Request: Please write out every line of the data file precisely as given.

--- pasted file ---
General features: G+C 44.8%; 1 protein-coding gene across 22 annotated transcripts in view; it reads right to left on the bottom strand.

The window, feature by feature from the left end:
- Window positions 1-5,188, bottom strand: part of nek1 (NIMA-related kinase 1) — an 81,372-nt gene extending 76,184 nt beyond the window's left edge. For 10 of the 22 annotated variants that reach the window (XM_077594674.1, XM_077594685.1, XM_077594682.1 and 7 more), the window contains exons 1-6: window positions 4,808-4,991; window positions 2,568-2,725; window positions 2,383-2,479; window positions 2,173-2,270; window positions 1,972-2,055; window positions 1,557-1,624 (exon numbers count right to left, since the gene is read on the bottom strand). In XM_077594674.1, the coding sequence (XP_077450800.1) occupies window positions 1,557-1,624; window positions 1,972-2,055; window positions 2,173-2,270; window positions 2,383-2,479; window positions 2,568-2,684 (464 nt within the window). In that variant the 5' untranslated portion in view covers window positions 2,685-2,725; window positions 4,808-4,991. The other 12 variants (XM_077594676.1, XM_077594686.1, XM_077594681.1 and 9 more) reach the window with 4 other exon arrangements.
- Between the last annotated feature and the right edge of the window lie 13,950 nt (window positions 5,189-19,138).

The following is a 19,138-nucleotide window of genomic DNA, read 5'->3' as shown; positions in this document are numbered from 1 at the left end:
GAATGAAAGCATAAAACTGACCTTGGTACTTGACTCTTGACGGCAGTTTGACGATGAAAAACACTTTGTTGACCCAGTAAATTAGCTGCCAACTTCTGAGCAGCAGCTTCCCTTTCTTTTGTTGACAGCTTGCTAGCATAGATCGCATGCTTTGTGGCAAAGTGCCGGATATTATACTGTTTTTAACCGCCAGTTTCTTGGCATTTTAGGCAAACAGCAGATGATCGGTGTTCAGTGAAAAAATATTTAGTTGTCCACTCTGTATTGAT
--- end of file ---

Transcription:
General features: G+C 44.8%; 1 protein-coding gene across 22 annotated transcripts in view; it reads right to left on the bottom strand.

The window, feature by feature from the left end:
- Window positions 1-5,188, bottom strand: part of nek1 (NIMA-related kinase 1) — an 81,372-nt gene extending 76,184 nt beyond the window's left edge. For 10 of the 22 annotated variants that reach the window (XM_077594674.1, XM_077594685.1, XM_077594682.1 and 7 more), the window contains exons 1-6: window positions 4,808-4,991; window positions 2,568-2,725; window positions 2,383-2,479; window positions 2,173-2,270; window positions 1,972-2,055; window positions 1,557-1,624 (exon numbers count right to left, since the gene is read on the bottom strand). In XM_077594674.1, the coding sequence (XP_077450800.1) occupies window positions 1,557-1,624; window positions 1,972-2,055; window positions 2,173-2,270; window positions 2,383-2,479; window positions 2,568-2,684 (464 nt within the window). In that variant the 5' untranslated portion in view covers window positions 2,685-2,725; window positions 4,808-4,991. The other 12 variants (XM_077594676.1, XM_077594686.1, XM_077594681.1 and 9 more) reach the window with 4 other exon arrangements.
- Between the last annotated feature and the right edge of the window lie 13,950 nt (window positions 5,189-19,138).

The following is a 19,138-nucleotide window of genomic DNA, read 5'->3' as shown; positions in this document are numbered from 1 at the left end:
GAATGAAAGCATAAAACTGACCTTGGTACTTGACTCTTGACGGCAGTTTGACGATGAAAAACACTTTGTTGACCCAGTAAATTAGCTGCCAACTTCTGAGCAGCAGCTTCCCTTTCTTTTGTTGACAGCTTGCTAGCATAGATCGCATGCTTTGTGGCAAAGTGCCGGATATTATACTGTTTTTAACCGCCAGTTTCTTGGCATTTTAGGCAAACAGCAGATGATCGGTGTTCAGTGAAAAAATATTTAGTTGTCCACTCTGTATTGAT